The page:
History of the Jews in Colombia
|Regions with significant populations|
|Spanish, Hebrew, Yiddish, Ladino|
"New Christians", or Marranos, fled the Iberian peninsula to escape persecution and seek religious freedom during the 16th and 17th centuries. It is estimated that some reached northern areas of Colombia, which at the time was known as New Granada. Most if not all of these people assimilated into Colombian society. Some continue to practice Jewish rituals as family traditions.
In the 18th century, practicing Spanish and Portuguese Jews came from Jamaica and Curaçao, where they had flourished under English and Dutch rule. These Jews started practicing their religion openly in Colombia at the end of the 18th century, although it was not officially legal to do so, given the established Catholic Church. After independence, Judaism was recognized as a legal religion. The government granted the Jews land for a cemetery.
Many Jews who came during the 18th and 19th centuries achieved prominent positions in Colombian society. Some married local women and felt they had to abandon or diminish their Jewish identity. These included author Jorge Isaacs of English Jewish ancestry, the industrialist James Martin Eder (who adopted the more Christian name of Santiago Eder when he translated his name to Spanish) born into the Latvian Jewish community, as well as the De Lima, Salazar, Espinoza, Arias, Ramirez, Perez and Lobo families of Antillean Sephardim. Coincidentally, these persons and their families settled in the Cauca Valley region of Colombia. They have continued to be influential members of society in cities such as Cali. Over the generations most of their descendants were raised as secular Christians.
During the early part of the 20th century, numerous Sephardic Jewish immigrants came from Greece, Turkey, North Africa and Syria. Shortly after, Jewish immigrants began to arrive from Eastern Europe. A wave of Ashkenazi immigrants came after the rise of Nazism in 1933 and the imposition of anti-Semitic laws and practices, followed by as many as 17,000 German Jews. From 1939 until the end of World War II, immigration was put to a halt by anti-immigrant feelings in the country and restrictions on immigration from Germany.
Colombia asked Germans who were on the U.S. blacklist to leave and allowed Jewish refugees in the country illegally to stay. President Lariano Gomez actively supported and helped the Jewish Community through this troubling time. The Jewish population increased dramatically in the 1950s and 1960s, and institutions such as synagogues, schools and social clubs were established throughout the largest cities in the country.
A wave of kidnappings during the last decade of the 20th century led some members of Colombia's Jewish community to emigrate. Most settled in Miami and other parts of the United States. Successes in the nation's Democratic Security Policy has encouraged citizens to return; it has drastically reduced violence in the rural areas and criminality rates in urban areas, as well as in spurring the economy. The situation in Colombia has improved to the extent that many Venezuelan Jews are now seeking refuge in Colombia.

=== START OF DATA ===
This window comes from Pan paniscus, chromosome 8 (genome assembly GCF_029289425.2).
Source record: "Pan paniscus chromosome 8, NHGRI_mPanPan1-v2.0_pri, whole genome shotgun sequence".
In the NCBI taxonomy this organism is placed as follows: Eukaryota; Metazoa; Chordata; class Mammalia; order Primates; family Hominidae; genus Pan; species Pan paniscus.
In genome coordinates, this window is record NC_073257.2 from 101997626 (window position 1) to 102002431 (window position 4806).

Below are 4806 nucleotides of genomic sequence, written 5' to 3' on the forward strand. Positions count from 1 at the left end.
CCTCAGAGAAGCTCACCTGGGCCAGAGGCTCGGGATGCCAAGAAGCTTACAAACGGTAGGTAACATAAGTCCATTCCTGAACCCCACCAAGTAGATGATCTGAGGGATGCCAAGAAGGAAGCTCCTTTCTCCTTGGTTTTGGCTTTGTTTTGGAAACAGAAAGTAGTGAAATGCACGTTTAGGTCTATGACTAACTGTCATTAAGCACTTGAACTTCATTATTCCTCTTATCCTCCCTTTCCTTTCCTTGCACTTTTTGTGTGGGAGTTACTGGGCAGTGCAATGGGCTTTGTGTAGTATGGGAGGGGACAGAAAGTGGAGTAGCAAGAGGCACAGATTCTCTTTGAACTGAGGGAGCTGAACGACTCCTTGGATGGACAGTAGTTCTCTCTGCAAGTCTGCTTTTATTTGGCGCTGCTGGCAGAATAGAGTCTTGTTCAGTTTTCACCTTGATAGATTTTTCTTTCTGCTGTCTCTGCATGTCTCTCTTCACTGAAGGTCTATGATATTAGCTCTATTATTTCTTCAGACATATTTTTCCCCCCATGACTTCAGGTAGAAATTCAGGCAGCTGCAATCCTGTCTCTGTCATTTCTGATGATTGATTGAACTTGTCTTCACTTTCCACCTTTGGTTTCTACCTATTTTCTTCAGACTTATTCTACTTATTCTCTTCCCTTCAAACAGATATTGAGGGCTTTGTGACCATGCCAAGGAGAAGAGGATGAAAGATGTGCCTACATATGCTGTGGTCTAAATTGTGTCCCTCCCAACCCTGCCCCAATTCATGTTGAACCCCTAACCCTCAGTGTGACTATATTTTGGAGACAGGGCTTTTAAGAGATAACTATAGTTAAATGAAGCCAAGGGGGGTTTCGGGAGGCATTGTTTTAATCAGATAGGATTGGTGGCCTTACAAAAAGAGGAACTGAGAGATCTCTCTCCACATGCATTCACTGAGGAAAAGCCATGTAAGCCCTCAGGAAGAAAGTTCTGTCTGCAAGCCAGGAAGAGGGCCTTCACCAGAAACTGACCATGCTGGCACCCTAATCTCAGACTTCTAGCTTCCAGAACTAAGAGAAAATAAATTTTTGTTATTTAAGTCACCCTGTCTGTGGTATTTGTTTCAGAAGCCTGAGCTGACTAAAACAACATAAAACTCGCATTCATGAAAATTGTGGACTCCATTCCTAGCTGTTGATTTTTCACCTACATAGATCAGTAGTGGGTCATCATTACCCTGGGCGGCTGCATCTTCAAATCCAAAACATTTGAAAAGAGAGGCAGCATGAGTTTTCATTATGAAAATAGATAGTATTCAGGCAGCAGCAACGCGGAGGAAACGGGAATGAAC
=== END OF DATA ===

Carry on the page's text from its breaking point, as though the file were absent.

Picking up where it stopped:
As of the 21st century, approximately 8,000 practicing Jews live in Colombia. Most of them are concentrated in Bogotá, with about 3,500 members, and Cali, with about 1,000 members. New communities are also found in Barranquilla and Medellín. Very few Jews practice religious observance; among those who do, the majority are Orthodox. German Jewish communities in Bogota and Cali also preserve much of their traditions.
Smaller communities are found in Cartagena and the island of San Andres. There are approximately 10 official synagogues throughout the country. In Bogotá, the Ashkenazi, Sephardic, and German Jews each run their own religious and cultural institutions. The Confederación de Asociaciones Judías de Colombia, located in Bogotá, is the central organization that coordinates Jews and Jewish institutions in Colombia.
In the new millennium, after years of study, a group of Colombians with Jewish ancestry formally converted to Judaism in order to be accepted as Jews according to the halakha.
- Ignacio Klich & Jeff Lesser, Arab and Jewish Immigrants in Latin America: Images and Realities, Psychology Press, 1997, pages 76-78
- Latin America during World War II by Thomas M. Leonard, John F. Bratzel, P.117
- Congress, World Jewish. "World Jewish Congress". www.worldjewishcongress.org. Retrieved 2019-04-22.
- Florencia Arbiser, "Mass converts pose dilemma for Latin American Jews", JTA, 18 June 2009